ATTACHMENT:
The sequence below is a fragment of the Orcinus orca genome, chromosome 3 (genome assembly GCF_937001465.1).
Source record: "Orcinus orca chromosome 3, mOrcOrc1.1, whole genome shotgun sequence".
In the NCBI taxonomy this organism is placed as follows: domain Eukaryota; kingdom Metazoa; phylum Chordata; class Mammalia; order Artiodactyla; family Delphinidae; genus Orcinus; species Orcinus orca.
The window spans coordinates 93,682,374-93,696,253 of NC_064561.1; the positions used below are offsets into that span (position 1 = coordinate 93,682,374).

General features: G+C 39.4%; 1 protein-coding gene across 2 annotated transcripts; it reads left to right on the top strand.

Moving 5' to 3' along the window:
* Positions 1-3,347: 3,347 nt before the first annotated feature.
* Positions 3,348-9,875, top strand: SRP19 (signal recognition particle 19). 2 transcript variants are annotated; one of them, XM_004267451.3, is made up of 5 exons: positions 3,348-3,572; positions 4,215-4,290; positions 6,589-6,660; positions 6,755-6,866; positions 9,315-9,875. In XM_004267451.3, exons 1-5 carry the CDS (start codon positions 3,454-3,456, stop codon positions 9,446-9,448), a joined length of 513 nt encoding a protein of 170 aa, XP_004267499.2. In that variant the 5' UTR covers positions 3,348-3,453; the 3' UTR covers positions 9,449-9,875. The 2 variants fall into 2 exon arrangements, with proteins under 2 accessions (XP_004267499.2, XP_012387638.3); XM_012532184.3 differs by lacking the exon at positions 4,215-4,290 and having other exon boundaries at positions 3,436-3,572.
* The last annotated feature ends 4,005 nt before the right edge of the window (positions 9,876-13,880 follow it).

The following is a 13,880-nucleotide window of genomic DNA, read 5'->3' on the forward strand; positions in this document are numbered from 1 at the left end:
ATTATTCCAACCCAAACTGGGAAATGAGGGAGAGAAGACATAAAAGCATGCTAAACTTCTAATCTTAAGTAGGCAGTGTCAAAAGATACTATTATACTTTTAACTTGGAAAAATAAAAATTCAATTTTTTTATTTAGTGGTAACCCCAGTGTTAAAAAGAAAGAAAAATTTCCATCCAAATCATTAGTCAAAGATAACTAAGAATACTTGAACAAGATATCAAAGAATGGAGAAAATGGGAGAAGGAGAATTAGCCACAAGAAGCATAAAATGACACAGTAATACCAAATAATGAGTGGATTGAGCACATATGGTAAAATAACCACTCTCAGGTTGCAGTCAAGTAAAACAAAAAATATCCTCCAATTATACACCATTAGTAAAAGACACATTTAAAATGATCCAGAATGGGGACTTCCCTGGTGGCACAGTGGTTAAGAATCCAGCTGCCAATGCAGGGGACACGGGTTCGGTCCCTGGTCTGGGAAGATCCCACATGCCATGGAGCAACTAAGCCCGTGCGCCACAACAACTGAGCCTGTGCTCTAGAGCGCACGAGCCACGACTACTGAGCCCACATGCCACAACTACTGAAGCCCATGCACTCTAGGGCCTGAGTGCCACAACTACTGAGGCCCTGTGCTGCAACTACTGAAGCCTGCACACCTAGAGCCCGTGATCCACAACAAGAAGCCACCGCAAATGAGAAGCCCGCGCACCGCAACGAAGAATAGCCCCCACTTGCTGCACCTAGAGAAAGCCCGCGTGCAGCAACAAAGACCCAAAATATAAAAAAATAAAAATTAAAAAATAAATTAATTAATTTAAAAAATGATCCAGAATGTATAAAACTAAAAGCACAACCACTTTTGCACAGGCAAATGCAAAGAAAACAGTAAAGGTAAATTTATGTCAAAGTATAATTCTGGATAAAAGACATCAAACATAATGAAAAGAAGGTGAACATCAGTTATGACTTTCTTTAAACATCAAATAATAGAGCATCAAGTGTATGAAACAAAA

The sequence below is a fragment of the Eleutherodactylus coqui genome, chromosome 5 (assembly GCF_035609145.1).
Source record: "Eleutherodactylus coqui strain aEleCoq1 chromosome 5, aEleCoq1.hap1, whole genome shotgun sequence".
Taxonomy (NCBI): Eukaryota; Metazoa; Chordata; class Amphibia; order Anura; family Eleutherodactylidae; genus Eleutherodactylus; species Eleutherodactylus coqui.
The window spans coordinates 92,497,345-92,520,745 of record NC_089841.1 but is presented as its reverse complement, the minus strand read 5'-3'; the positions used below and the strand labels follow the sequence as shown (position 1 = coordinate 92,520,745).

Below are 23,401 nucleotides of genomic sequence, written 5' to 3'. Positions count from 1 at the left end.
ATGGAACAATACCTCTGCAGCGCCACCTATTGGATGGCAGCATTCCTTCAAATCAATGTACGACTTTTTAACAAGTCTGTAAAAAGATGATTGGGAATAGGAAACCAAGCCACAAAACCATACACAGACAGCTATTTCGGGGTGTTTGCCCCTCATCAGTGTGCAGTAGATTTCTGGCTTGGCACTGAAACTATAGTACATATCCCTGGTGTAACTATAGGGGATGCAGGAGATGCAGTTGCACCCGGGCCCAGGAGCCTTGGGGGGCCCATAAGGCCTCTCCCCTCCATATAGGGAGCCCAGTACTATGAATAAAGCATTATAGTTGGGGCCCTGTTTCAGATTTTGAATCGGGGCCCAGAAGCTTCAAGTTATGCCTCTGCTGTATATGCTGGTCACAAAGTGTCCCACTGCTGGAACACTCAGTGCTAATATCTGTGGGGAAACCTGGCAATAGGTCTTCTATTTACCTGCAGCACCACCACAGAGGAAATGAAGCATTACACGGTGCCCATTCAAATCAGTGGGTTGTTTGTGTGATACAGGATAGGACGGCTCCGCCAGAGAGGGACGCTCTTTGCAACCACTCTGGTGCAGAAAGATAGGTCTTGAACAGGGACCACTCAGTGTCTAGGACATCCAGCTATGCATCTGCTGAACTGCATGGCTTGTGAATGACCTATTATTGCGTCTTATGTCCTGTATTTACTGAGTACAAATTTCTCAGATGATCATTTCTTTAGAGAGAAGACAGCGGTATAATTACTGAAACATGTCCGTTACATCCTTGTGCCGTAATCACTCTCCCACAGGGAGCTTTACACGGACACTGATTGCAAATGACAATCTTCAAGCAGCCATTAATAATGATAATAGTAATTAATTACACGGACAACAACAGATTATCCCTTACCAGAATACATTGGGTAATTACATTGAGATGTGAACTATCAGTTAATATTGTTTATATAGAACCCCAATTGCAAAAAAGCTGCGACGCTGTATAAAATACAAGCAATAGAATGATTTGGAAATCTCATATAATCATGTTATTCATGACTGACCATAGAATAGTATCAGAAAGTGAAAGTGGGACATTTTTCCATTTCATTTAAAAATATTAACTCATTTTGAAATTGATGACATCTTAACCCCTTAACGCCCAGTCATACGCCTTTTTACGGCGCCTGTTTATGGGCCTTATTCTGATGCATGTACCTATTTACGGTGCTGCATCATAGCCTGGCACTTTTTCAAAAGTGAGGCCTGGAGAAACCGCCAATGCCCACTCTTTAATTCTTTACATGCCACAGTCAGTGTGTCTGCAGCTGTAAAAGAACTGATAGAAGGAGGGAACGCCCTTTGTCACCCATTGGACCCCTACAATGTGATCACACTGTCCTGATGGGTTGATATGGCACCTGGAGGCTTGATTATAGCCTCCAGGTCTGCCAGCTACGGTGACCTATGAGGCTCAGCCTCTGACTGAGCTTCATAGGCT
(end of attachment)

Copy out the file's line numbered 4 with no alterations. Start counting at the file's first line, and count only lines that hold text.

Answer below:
The window spans coordinates 93,682,374-93,696,253 of NC_064561.1; the positions used below are offsets into that span (position 1 = coordinate 93,682,374).